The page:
The two false gods we worship, Speed and Show — Our mania for abnormally quick and gaudy trees must give way to an enthusiasm for Permanence and Fitness.
I D0 not blame the hundred thousand Americans who annually visit England, for desiring to duplicate the best English tree effects. For the English landscape possesses more luxuriance and mellowness than ours, and this is largely due to the tree growth, since trees grow taller and live longer than other plants. (See plate 68.) Also I am sorry when cultured people plant English trees and they die. But I believe we are wholly mistaken in throwing the blame for such failures on our methods, when the real defect is in our spirit. The trouble is we worship two false gods — Speed and Show.
For instance, we Americans have an insane passion for shade by the speediest and cheapest route. The only method we can conceive is to plant "fast growers." Yet there are two better methods, one of which is actually quicker, while the other is cheaper in the end. It is legitimate to alternate silver maples or box elders with long-lived trees, but even this is usually a bad plan, for some one will lack the sense or courage to chop down the temporary trees before they injure the permanent ones. And every time we plant fast-growing trees only, as most of us do, we are sure to reap disappointment, for they are bound to die or become unsightly at an early age.
Again, we may be quite unconscious that we worship Show, but we do. For we go about our friends' country places admiring their golden elders, weeping hemlocks, cut-leaved maples, and other "horticultural varieties." These things do not exist in nature but are, in a sense, creations of the nurserymen. They are like jewellery or spice or slang—to be used in moderation, but we ordinarily make them the dominant features of our home grounds. I trust that the readers of this book are not immoderately fond of loud clothes, cheap jewellery, rag-time or slang, but the trees Americans plant most are analogous to these things. We can never achieve the mellowness of the English landscape by such a route. For, even at their best, horticultural varieties are transitory and undignified compared with their prototypes. They make for restlessness, not repose.
If I could deliver to the American people a golden treasure-box containing the most precious thought that England has to give her sister about her trees, that thought might be expressed somewhat as follows: "The most valuable quality in any landscape is mellowness, and this can be attained only when long-lived trees are in the majority. Two thousand years of change have made our English people enthusiastic lovers of enduring things. A thousand years from now you Americans will have the same spirit, and America will be quite as mellow as England. For half the trees one can then see in any direction will be a century or more old. And they will not be the trees you now plant by the million, such as poplars, willows, soft maples, and others. They will be oaks, beeches, lindens, and the like, for slow-growing trees are the only ones that can achieve great age and stature. Your job, as individuals, is to recognize this law of evolution and put your home grounds in harmony with it".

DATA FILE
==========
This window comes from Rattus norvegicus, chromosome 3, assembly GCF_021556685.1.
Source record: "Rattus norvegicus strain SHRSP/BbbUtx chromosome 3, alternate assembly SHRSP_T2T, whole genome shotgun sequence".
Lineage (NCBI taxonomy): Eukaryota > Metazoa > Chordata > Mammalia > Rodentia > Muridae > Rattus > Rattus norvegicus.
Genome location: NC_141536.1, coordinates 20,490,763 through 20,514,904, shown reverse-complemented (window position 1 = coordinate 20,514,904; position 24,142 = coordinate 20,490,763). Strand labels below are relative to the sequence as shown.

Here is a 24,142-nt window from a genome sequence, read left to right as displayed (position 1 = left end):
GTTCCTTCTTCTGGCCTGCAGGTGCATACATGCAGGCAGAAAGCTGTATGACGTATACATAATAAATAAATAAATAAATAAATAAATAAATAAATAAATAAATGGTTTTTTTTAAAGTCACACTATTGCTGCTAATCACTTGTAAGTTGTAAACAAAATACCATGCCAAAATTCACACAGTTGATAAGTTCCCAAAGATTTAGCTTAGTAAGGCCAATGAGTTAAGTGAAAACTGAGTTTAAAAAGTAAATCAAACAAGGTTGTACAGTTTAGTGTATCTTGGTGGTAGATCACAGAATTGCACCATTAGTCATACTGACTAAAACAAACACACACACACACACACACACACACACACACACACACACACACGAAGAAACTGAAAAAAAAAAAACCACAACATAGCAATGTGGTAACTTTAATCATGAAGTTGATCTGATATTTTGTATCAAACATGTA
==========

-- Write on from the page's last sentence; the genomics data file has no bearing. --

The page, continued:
How can we do this ? In two ways. First, by transplanting all the large trees we can afford. Second, by planting enough slow-growing native trees to dominate the land we own. The fast growers and horticultural forms should be reduced to a minimum. The former are only for temporary luxuriance; the latter only for spice. This is the only true perspective.
What a different programme this is from the one we have hitherto been following! Until a few years ago, it was the regular thing for nurseries to have only the English oak, elm, beech, and linden; there was no demand for the American equivalents. Now the whole attitude is changing. We see that we can never get English mellowness merely by planting English species. We have abundant proof that European trees, as a rule, are not long-lived in America, except on the Pacific coast. But, even if they did thrive here, it would be slavish imitation to have them in preponderance. We want an American landscape, not an English one. Formerly we aimed at the letter and missed the spirit. Now we see that mellowness resides not in English trees as such, but in the great age and stature of tree growth, and that we can have mellow country places only by preserving and planting our own long-lived trees.
But my theme is how to reproduce all the most important English effects with material that will really be hardy and long-lived in America. In my judgment there are about eight main effects.